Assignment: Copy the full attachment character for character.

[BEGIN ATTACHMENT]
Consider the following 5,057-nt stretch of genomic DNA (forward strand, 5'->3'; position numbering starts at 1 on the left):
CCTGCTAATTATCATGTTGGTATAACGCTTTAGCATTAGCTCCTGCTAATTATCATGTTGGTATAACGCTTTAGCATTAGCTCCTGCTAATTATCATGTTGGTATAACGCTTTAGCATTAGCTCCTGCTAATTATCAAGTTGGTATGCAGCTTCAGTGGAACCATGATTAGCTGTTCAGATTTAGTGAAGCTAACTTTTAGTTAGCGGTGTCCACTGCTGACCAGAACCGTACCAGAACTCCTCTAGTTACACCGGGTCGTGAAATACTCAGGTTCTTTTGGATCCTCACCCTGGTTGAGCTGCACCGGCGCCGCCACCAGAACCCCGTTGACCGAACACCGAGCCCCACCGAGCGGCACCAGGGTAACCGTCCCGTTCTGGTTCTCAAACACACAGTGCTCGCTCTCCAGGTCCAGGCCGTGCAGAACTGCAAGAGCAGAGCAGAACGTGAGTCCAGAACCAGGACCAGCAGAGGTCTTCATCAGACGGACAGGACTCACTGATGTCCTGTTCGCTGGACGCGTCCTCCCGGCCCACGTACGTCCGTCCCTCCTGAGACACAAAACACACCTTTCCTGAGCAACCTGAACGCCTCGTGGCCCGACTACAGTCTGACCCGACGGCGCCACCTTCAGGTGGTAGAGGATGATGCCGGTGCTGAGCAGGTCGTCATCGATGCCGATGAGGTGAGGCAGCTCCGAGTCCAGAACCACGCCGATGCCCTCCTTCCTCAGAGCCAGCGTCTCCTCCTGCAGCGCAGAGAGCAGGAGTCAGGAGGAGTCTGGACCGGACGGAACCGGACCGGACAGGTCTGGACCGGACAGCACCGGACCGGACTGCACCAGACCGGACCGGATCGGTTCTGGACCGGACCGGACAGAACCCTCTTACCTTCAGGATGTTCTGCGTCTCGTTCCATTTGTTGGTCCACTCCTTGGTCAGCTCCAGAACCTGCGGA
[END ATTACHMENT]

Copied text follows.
Consider the following 5,057-nt stretch of genomic DNA (forward strand, 5'->3'; position numbering starts at 1 on the left):
CCTGCTAATTATCATGTTGGTATAACGCTTTAGCATTAGCTCCTGCTAATTATCATGTTGGTATAACGCTTTAGCATTAGCTCCTGCTAATTATCATGTTGGTATAACGCTTTAGCATTAGCTCCTGCTAATTATCAAGTTGGTATGCAGCTTCAGTGGAACCATGATTAGCTGTTCAGATTTAGTGAAGCTAACTTTTAGTTAGCGGTGTCCACTGCTGACCAGAACCGTACCAGAACTCCTCTAGTTACACCGGGTCGTGAAATACTCAGGTTCTTTTGGATCCTCACCCTGGTTGAGCTGCACCGGCGCCGCCACCAGAACCCCGTTGACCGAACACCGAGCCCCACCGAGCGGCACCAGGGTAACCGTCCCGTTCTGGTTCTCAAACACACAGTGCTCGCTCTCCAGGTCCAGGCCGTGCAGAACTGCAAGAGCAGAGCAGAACGTGAGTCCAGAACCAGGACCAGCAGAGGTCTTCATCAGACGGACAGGACTCACTGATGTCCTGTTCGCTGGACGCGTCCTCCCGGCCCACGTACGTCCGTCCCTCCTGAGACACAAAACACACCTTTCCTGAGCAACCTGAACGCCTCGTGGCCCGACTACAGTCTGACCCGACGGCGCCACCTTCAGGTGGTAGAGGATGATGCCGGTGCTGAGCAGGTCGTCATCGATGCCGATGAGGTGAGGCAGCTCCGAGTCCAGAACCACGCCGATGCCCTCCTTCCTCAGAGCCAGCGTCTCCTCCTGCAGCGCAGAGAGCAGGAGTCAGGAGGAGTCTGGACCGGACGGAACCGGACCGGACAGGTCTGGACCGGACAGCACCGGACCGGACTGCACCAGACCGGACCGGATCGGTTCTGGACCGGACCGGACAGAACCCTCTTACCTTCAGGATGTTCTGCGTCTCGTTCCATTTGTTGGTCCACTCCTTGGTCAGCTCCAGAACCTGCGGA